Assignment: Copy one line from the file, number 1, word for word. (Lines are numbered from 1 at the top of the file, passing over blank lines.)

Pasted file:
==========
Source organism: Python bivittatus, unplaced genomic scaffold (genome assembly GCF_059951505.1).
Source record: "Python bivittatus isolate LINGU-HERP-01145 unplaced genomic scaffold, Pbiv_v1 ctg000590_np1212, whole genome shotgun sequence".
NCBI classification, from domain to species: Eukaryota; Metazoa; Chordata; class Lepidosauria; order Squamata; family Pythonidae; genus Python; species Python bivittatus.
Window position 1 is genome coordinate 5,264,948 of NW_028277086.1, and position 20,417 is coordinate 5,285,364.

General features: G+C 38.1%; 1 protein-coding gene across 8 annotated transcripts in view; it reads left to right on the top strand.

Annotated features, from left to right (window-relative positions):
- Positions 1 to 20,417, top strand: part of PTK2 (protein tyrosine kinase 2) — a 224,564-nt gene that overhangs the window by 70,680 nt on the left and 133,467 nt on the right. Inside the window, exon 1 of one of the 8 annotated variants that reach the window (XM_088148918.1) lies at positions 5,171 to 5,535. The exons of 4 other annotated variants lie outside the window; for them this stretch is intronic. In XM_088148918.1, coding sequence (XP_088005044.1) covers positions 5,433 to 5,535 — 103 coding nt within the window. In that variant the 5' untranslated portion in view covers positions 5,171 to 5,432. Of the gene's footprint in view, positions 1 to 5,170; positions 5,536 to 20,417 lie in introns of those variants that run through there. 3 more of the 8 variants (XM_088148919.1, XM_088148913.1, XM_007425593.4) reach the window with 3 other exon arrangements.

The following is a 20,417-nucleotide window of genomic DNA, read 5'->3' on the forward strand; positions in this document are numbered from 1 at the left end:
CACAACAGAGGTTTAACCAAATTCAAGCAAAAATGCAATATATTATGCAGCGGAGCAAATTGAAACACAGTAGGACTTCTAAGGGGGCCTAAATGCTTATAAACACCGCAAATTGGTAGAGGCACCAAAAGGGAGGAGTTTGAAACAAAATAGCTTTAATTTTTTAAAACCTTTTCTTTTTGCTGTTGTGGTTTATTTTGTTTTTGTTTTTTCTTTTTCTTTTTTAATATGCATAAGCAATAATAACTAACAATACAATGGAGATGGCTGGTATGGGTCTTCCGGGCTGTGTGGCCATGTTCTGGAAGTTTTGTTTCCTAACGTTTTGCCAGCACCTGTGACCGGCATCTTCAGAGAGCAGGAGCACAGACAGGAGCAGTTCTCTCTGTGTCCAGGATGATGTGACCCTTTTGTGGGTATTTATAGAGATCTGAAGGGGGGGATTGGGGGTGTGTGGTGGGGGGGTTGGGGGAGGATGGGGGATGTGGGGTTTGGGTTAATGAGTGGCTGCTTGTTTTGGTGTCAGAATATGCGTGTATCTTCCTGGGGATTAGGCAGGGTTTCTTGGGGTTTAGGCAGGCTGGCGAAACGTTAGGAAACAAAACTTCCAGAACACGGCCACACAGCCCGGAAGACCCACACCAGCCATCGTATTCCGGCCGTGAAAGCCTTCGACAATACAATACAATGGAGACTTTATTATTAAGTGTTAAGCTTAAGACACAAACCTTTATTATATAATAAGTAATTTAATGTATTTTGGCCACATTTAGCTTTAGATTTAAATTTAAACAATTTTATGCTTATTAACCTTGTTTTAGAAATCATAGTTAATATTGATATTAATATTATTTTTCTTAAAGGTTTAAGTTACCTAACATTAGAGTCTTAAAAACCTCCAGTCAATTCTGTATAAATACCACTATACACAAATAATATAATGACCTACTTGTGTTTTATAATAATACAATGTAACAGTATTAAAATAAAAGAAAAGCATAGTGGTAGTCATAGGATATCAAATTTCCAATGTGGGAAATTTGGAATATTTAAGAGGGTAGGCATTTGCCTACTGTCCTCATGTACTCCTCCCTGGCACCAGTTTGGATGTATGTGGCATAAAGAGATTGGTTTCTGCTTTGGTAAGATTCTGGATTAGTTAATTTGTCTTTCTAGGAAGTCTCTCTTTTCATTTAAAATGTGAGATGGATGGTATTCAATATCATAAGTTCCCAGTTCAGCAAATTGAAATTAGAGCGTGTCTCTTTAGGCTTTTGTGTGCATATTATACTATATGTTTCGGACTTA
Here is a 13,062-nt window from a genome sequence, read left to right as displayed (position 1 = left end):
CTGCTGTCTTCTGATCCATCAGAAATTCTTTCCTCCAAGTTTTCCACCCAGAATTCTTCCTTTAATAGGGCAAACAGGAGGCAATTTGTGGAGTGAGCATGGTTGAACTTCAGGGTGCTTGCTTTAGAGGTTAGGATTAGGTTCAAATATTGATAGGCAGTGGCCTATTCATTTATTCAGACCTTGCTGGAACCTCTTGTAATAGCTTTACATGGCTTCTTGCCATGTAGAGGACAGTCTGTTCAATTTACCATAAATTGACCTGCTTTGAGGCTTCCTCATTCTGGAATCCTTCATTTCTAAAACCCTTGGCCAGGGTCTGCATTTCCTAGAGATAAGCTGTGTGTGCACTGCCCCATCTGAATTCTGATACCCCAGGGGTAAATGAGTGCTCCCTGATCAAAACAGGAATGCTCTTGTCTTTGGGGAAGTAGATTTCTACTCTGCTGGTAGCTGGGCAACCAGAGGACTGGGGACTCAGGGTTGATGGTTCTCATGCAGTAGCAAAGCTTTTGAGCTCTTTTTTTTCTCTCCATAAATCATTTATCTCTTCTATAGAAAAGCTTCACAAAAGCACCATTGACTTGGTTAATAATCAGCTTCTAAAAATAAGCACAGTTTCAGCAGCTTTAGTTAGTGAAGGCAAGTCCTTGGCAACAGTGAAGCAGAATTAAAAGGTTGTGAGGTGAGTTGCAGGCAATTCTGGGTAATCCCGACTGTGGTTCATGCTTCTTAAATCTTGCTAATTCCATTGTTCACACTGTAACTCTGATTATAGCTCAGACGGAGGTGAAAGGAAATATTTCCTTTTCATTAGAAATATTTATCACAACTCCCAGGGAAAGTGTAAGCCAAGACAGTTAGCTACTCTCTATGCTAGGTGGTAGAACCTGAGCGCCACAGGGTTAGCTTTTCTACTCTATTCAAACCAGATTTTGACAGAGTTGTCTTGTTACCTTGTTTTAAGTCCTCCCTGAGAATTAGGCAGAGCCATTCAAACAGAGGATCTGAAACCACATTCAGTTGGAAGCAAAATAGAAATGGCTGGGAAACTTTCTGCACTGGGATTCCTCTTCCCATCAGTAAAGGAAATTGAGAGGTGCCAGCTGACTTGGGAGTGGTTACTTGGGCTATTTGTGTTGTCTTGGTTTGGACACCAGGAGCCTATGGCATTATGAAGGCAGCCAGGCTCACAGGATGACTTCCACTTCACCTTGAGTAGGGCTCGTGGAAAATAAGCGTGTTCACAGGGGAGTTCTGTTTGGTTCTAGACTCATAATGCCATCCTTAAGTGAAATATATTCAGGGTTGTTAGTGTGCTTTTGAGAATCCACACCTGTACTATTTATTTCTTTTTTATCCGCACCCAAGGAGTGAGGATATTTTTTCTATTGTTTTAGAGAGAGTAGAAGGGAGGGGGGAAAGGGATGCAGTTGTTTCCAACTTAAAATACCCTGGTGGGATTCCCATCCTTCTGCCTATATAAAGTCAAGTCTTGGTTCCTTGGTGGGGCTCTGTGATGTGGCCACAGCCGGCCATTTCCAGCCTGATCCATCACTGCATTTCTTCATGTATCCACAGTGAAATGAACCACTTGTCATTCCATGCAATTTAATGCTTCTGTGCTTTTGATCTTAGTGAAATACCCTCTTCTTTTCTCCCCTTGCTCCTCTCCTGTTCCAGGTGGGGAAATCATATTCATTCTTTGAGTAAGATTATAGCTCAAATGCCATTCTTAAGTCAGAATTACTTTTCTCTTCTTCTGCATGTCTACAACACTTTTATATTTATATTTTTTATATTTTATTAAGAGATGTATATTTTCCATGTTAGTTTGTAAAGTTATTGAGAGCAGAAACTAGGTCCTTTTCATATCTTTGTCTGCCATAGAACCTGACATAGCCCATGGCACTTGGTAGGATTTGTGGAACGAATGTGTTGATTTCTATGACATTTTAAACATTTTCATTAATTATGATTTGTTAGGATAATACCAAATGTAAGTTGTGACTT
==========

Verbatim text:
Source organism: Python bivittatus, unplaced genomic scaffold (genome assembly GCF_059951505.1).